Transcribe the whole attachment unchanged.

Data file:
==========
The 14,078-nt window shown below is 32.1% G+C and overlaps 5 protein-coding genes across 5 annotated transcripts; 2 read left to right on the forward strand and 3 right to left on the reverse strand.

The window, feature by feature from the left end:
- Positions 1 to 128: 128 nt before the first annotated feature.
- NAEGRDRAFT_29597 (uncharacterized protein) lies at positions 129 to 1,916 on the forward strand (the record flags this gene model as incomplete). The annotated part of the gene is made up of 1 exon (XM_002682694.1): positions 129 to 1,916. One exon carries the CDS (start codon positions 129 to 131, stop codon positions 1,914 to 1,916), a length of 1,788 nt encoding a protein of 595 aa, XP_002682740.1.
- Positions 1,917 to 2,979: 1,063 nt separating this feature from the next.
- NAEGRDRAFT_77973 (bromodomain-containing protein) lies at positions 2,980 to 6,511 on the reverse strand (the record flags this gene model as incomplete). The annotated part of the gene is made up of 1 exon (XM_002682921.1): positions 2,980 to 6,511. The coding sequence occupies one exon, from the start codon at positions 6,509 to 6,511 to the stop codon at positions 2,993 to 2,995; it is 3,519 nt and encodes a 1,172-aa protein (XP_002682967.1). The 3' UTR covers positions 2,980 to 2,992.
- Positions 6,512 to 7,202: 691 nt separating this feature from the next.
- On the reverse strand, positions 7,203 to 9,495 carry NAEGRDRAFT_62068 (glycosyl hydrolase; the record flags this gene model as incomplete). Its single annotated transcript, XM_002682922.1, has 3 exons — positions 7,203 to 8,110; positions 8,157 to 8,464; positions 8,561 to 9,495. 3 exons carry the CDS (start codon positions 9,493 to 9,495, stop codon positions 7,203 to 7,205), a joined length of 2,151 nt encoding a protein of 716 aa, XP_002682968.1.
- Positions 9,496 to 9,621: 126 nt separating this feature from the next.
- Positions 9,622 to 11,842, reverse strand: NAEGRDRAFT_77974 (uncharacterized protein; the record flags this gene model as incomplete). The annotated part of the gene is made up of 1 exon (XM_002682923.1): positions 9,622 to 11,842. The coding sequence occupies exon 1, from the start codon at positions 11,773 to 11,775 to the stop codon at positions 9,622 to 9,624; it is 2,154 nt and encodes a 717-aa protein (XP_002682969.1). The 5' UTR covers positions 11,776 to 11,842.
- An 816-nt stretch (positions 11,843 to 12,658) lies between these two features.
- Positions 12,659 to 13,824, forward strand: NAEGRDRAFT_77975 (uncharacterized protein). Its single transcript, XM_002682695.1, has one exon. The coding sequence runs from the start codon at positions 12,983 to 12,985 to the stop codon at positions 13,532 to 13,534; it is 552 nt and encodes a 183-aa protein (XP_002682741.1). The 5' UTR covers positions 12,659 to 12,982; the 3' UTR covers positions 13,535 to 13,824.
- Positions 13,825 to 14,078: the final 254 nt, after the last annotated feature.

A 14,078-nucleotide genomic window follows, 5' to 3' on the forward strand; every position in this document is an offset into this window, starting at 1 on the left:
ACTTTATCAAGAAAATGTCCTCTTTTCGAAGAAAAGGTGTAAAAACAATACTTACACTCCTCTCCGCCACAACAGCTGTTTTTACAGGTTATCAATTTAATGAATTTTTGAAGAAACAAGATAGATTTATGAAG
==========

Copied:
The 14,078-nt window shown below is 32.1% G+C and overlaps 5 protein-coding genes across 5 annotated transcripts; 2 read left to right on the forward strand and 3 right to left on the reverse strand.

The window, feature by feature from the left end:
- Positions 1 to 128: 128 nt before the first annotated feature.
- NAEGRDRAFT_29597 (uncharacterized protein) lies at positions 129 to 1,916 on the forward strand (the record flags this gene model as incomplete). The annotated part of the gene is made up of 1 exon (XM_002682694.1): positions 129 to 1,916. One exon carries the CDS (start codon positions 129 to 131, stop codon positions 1,914 to 1,916), a length of 1,788 nt encoding a protein of 595 aa, XP_002682740.1.
- Positions 1,917 to 2,979: 1,063 nt separating this feature from the next.
- NAEGRDRAFT_77973 (bromodomain-containing protein) lies at positions 2,980 to 6,511 on the reverse strand (the record flags this gene model as incomplete). The annotated part of the gene is made up of 1 exon (XM_002682921.1): positions 2,980 to 6,511. The coding sequence occupies one exon, from the start codon at positions 6,509 to 6,511 to the stop codon at positions 2,993 to 2,995; it is 3,519 nt and encodes a 1,172-aa protein (XP_002682967.1). The 3' UTR covers positions 2,980 to 2,992.
- Positions 6,512 to 7,202: 691 nt separating this feature from the next.
- On the reverse strand, positions 7,203 to 9,495 carry NAEGRDRAFT_62068 (glycosyl hydrolase; the record flags this gene model as incomplete). Its single annotated transcript, XM_002682922.1, has 3 exons — positions 7,203 to 8,110; positions 8,157 to 8,464; positions 8,561 to 9,495. 3 exons carry the CDS (start codon positions 9,493 to 9,495, stop codon positions 7,203 to 7,205), a joined length of 2,151 nt encoding a protein of 716 aa, XP_002682968.1.
- Positions 9,496 to 9,621: 126 nt separating this feature from the next.
- Positions 9,622 to 11,842, reverse strand: NAEGRDRAFT_77974 (uncharacterized protein; the record flags this gene model as incomplete). The annotated part of the gene is made up of 1 exon (XM_002682923.1): positions 9,622 to 11,842. The coding sequence occupies exon 1, from the start codon at positions 11,773 to 11,775 to the stop codon at positions 9,622 to 9,624; it is 2,154 nt and encodes a 717-aa protein (XP_002682969.1). The 5' UTR covers positions 11,776 to 11,842.
- An 816-nt stretch (positions 11,843 to 12,658) lies between these two features.
- Positions 12,659 to 13,824, forward strand: NAEGRDRAFT_77975 (uncharacterized protein). Its single transcript, XM_002682695.1, has one exon. The coding sequence runs from the start codon at positions 12,983 to 12,985 to the stop codon at positions 13,532 to 13,534; it is 552 nt and encodes a 183-aa protein (XP_002682741.1). The 5' UTR covers positions 12,659 to 12,982; the 3' UTR covers positions 13,535 to 13,824.
- Positions 13,825 to 14,078: the final 254 nt, after the last annotated feature.

A 14,078-nucleotide genomic window follows, 5' to 3' on the forward strand; every position in this document is an offset into this window, starting at 1 on the left:
ACTTTATCAAGAAAATGTCCTCTTTTCGAAGAAAAGGTGTAAAAACAATACTTACACTCCTCTCCGCCACAACAGCTGTTTTTACAGGTTATCAATTTAATGAATTTTTGAAGAAACAAGATAGATTTATGAAG